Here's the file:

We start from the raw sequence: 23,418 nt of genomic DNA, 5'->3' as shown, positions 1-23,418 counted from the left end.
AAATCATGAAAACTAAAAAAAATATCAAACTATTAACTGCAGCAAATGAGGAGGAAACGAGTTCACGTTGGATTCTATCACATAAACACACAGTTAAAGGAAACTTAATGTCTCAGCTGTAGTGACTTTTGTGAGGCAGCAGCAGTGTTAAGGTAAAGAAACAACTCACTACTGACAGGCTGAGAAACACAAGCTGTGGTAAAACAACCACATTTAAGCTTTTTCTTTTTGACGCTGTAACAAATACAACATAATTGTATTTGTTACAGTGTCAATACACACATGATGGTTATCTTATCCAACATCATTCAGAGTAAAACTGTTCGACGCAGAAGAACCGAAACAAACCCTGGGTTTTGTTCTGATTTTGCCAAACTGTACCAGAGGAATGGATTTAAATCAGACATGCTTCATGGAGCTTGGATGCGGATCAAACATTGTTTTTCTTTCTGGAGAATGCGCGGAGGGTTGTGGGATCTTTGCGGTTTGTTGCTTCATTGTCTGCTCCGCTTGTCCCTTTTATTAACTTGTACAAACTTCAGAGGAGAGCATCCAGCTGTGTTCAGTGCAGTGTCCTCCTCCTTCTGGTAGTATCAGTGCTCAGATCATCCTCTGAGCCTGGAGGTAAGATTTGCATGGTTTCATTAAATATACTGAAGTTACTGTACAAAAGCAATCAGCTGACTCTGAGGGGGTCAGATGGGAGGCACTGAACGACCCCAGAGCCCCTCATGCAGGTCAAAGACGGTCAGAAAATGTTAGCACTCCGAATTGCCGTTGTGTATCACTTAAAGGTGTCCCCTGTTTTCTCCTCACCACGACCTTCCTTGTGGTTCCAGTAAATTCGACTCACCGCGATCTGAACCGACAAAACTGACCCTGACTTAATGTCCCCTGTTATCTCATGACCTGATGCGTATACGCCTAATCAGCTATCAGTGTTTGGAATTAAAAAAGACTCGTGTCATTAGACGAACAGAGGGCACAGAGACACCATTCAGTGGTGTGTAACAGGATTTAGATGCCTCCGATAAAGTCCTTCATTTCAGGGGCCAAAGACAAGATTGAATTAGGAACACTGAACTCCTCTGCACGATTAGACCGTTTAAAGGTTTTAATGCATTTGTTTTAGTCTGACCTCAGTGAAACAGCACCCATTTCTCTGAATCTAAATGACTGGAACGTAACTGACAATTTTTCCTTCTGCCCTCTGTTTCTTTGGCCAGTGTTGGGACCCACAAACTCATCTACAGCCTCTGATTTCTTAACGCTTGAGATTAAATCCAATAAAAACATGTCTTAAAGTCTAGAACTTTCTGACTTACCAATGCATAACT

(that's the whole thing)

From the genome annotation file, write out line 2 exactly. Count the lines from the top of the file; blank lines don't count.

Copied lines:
AAATCATGAAAACTAAAAAAAATATCAAACTATTAACTGCAGCAAATGAGGAGGAAACGAGTTCACGTTGGATTCTATCACATAAACACACAGTTAAAGGAAACTTAATGTCTCAGCTGTAGTGACTTTTGTGAGGCAGCAGCAGTGTTAAGGTAAAGAAACAACTCACTACTGACAGGCTGAGAAACACAAGCTGTGGTAAAACAACCACATTTAAGCTTTTTCTTTTTGACGCTGTAACAAATACAACATAATTGTATTTGTTACAGTGTCAATACACACATGATGGTTATCTTATCCAACATCATTCAGAGTAAAACTGTTCGACGCAGAAGAACCGAAACAAACCCTGGGTTTTGTTCTGATTTTGCCAAACTGTACCAGAGGAATGGATTTAAATCAGACATGCTTCATGGAGCTTGGATGCGGATCAAACATTGTTTTTCTTTCTGGAGAATGCGCGGAGGGTTGTGGGATCTTTGCGGTTTGTTGCTTCATTGTCTGCTCCGCTTGTCCCTTTTATTAACTTGTACAAACTTCAGAGGAGAGCATCCAGCTGTGTTCAGTGCAGTGTCCTCCTCCTTCTGGTAGTATCAGTGCTCAGATCATCCTCTGAGCCTGGAGGTAAGATTTGCATGGTTTCATTAAATATACTGAAGTTACTGTACAAAAGCAATCAGCTGACTCTGAGGGGGTCAGATGGGAGGCACTGAACGACCCCAGAGCCCCTCATGCAGGTCAAAGACGGTCAGAAAATGTTAGCACTCCGAATTGCCGTTGTGTATCACTTAAAGGTGTCCCCTGTTTTCTCCTCACCACGACCTTCCTTGTGGTTCCAGTAAATTCGACTCACCGCGATCTGAACCGACAAAACTGACCCTGACTTAATGTCCCCTGTTATCTCATGACCTGATGCGTATACGCCTAATCAGCTATCAGTGTTTGGAATTAAAAAAGACTCGTGTCATTAGACGAACAGAGGGCACAGAGACACCATTCAGTGGTGTGTAACAGGATTTAGATGCCTCCGATAAAGTCCTTCATTTCAGGGGCCAAAGACAAGATTGAATTAGGAACACTGAACTCCTCTGCACGATTAGACCGTTTAAAGGTTTTAATGCATTTGTTTTAGTCTGACCTCAGTGAAACAGCACCCATTTCTCTGAATCTAAATGACTGGAACGTAACTGACAATTTTTCCTTCTGCCCTCTGTTTCTTTGGCCAGTGTTGGGACCCACAAACTCATCTACAGCCTCTGATTTCTTAACGCTTGAGATTAAATCCAATAAAAACATGTCTTAAAGTCTAGAACTTTCTGACTTACCAATGCATAACT